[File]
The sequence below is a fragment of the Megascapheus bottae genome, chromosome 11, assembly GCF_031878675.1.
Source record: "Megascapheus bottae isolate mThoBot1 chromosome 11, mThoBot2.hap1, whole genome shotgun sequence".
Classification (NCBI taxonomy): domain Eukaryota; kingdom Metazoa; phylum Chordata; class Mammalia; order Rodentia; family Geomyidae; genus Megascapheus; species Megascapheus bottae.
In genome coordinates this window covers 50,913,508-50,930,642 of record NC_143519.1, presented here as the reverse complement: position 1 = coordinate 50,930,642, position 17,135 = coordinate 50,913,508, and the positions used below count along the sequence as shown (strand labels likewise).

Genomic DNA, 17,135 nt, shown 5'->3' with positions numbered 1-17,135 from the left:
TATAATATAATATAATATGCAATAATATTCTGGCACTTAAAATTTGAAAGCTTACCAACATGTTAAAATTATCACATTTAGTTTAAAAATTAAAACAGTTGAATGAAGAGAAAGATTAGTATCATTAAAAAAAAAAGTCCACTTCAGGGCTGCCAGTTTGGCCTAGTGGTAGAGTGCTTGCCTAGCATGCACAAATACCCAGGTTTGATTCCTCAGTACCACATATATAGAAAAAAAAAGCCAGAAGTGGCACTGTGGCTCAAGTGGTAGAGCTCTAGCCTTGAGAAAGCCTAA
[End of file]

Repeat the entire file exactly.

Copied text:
The sequence below is a fragment of the Megascapheus bottae genome, chromosome 11, assembly GCF_031878675.1.
Source record: "Megascapheus bottae isolate mThoBot1 chromosome 11, mThoBot2.hap1, whole genome shotgun sequence".
Classification (NCBI taxonomy): domain Eukaryota; kingdom Metazoa; phylum Chordata; class Mammalia; order Rodentia; family Geomyidae; genus Megascapheus; species Megascapheus bottae.
In genome coordinates this window covers 50,913,508-50,930,642 of record NC_143519.1, presented here as the reverse complement: position 1 = coordinate 50,930,642, position 17,135 = coordinate 50,913,508, and the positions used below count along the sequence as shown (strand labels likewise).

Genomic DNA, 17,135 nt, shown 5'->3' with positions numbered 1-17,135 from the left:
TATAATATAATATAATATGCAATAATATTCTGGCACTTAAAATTTGAAAGCTTACCAACATGTTAAAATTATCACATTTAGTTTAAAAATTAAAACAGTTGAATGAAGAGAAAGATTAGTATCATTAAAAAAAAAAGTCCACTTCAGGGCTGCCAGTTTGGCCTAGTGGTAGAGTGCTTGCCTAGCATGCACAAATACCCAGGTTTGATTCCTCAGTACCACATATATAGAAAAAAAAAGCCAGAAGTGGCACTGTGGCTCAAGTGGTAGAGCTCTAGCCTTGAGAAAGCCTAA